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Essential Drugs Monitor No. 025-026 (1998)
(1998; 36 pages) [French] [Russian] [Spanish] View the PDF document
Table of Contents
Open this folder and view contentsEditorial. Managing Drug Supply
Open this folder and view contentsNational Drug Policy
Open this folder and view contentsResearch
Open this folder and view contentsTraining
Open this folder and view contentsNewsdesk
Open this folder and view contentsDrug Information
View the documentMeetings & Courses
View the documentNetscan
View the documentLetters to the Editor
View the documentPublished Lately
Open this folder and view contentsRational Use
 

Letters to the Editor

Working for change in Ghana

Dear Editor,

By chance I recently came across a copy of your journal, the Essential Drugs Monitor, and although it was a 1993 issue it was very educative. Since completing my pharmacy studies in Ukraine and returning to Ghana I have found misuse of drugs (particularly antibiotics and sedatives) on a massive scale. I have come to the conclusion that irrational drug use is mainly due to the lack of effective sources of information for patients, pharmacists and doctors. At my community pharmacy I have tried in my own small way to educate people, but their insults and the potential loss of revenue for my business sometimes overwhelm me.

The Monitor gave me the idea of creating an effective, independent drug information service, where information will be given free of charge, or, when necessary, for a token fee. While I work on turning this idea into reality, I would appreciate it if you could continue to send me your journal and also help me to contact organizations that already have a drug information unit. We can then liaise and I can benefit from their experience to create a substantive, effective, independent information unit for my people.

- Justice Dogbey, Pharmacist,
P.O. Box KB516, Korle-Bu, Accra, Ghana.

Drug donations in Rwanda

Dear Editor,

Drug donations to developing countries have become a key factor of international humanitarian assistance in the field of health. People respond enthusiastically to each emergency appeal made by NGOs, out of a desire to help those most in need. Nevertheless, the well intentioned but misinformed individuals and institutions that wish to make their modest contribution can hardly imagine the harmful consequences that result from large-scale donations for the recipient countries. Lack of training in the management of essential drugs often means that part of the donations are useless.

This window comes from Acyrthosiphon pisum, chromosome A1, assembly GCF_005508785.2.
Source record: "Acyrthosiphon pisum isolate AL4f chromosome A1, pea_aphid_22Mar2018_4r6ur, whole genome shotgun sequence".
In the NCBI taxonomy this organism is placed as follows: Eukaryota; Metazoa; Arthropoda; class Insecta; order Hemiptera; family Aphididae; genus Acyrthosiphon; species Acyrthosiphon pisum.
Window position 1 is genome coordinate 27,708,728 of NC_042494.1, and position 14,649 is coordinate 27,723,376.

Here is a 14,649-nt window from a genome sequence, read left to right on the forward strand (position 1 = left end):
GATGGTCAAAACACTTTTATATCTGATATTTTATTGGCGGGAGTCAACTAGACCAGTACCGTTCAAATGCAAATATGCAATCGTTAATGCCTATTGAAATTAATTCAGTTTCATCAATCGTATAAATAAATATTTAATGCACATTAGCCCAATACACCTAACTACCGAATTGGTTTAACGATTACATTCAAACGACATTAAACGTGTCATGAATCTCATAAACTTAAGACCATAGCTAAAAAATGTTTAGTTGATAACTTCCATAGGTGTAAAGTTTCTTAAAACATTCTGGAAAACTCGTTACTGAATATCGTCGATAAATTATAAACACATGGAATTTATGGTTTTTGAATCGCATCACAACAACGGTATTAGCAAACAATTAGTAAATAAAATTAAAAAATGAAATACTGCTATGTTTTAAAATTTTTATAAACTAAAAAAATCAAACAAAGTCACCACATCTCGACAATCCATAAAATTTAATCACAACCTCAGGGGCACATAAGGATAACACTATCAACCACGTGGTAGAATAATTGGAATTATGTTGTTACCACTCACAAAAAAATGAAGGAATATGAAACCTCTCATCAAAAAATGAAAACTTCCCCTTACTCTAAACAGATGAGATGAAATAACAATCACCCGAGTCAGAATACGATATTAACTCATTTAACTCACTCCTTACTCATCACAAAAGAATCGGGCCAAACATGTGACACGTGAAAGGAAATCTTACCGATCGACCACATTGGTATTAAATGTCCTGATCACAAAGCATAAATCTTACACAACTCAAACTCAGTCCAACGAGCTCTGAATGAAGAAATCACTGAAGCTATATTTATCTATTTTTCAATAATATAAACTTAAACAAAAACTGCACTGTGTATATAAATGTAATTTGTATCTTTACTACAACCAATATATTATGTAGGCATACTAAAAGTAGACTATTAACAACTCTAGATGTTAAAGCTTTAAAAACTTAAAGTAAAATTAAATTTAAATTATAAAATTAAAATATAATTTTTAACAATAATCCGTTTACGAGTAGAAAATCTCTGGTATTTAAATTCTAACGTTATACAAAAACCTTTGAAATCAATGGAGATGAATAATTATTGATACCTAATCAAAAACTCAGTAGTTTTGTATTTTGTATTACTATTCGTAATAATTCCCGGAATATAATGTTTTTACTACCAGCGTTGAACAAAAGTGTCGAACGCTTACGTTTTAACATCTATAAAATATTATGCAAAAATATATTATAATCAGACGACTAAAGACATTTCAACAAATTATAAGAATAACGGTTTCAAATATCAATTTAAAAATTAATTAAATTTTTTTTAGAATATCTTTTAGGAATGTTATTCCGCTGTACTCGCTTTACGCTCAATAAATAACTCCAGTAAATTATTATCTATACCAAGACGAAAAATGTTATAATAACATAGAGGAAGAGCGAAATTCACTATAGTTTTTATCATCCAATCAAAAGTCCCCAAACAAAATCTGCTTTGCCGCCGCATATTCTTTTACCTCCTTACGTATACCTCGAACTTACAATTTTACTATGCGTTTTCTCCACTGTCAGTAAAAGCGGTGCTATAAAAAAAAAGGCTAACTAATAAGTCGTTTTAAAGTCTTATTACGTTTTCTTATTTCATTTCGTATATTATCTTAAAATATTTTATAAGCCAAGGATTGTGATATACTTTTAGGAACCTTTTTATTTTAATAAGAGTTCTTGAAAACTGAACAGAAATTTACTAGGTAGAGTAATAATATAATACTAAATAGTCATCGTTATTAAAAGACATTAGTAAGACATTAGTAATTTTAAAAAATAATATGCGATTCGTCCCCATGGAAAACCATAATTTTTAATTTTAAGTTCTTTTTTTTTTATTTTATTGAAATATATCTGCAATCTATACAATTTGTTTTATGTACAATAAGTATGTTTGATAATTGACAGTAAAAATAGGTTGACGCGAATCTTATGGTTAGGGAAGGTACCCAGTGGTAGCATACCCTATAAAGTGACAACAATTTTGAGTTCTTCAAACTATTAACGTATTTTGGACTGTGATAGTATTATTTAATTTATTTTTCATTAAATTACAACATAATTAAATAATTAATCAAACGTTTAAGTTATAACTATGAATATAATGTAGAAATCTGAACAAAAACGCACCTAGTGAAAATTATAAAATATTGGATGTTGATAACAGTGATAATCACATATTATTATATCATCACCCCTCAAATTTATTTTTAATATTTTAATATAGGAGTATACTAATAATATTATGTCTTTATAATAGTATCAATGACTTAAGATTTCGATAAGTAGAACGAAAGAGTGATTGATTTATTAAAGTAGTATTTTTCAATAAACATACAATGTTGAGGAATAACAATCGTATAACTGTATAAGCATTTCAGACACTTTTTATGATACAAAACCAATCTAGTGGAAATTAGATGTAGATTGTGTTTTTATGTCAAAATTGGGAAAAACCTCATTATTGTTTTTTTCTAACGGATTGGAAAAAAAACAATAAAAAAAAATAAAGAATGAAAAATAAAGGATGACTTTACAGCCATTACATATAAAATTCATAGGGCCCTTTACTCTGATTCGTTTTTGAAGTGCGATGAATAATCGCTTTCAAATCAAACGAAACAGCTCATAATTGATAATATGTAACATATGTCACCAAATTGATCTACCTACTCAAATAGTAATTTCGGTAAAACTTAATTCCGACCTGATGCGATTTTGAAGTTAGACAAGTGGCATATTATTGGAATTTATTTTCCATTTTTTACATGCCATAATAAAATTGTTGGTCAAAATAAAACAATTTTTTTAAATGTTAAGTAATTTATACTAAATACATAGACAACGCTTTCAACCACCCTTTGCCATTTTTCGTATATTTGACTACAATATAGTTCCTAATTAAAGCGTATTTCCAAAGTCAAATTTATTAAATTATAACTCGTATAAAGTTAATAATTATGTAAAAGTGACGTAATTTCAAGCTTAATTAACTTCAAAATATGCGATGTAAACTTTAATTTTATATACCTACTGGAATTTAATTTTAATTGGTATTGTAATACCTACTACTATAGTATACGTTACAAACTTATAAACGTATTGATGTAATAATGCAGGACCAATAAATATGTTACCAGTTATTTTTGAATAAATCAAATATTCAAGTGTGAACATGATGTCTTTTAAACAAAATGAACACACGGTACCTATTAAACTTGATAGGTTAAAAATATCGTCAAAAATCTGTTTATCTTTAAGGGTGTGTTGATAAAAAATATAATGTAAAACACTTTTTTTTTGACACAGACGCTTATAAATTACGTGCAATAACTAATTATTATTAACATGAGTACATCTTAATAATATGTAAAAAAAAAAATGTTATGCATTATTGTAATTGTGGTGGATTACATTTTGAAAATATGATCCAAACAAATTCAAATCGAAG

In almost two years experience in Zaire and Rwanda, during the refugee crisis of 1994 - 1996, I witnessed the arrival of tons of drugs that nobody had requested. Many of them are still stored there - either they have expired or the local population does not know how to use them - pending a means of eliminating them without risk either to health or to the environment.

At the time, any form of assistance was welcome, but attempting to make use of the unclassified drugs arriving from Spain took away valuable time from an essential task: distributing drugs to pharmacies and health centres, and advising local workers on their correct use.

For more than three months, four of us, pharmacists responsible for managing drugs provided by Spanish assistance, had to spend on average four hours each day sorting out those that were suited to immediate needs. Those we threw away included drugs that had expired, others that were unsuited to the diseases prevalent in the area, others in amounts which were insufficient to treat a patient, many not included in WHO’s Model List of Essential Drugs and many others.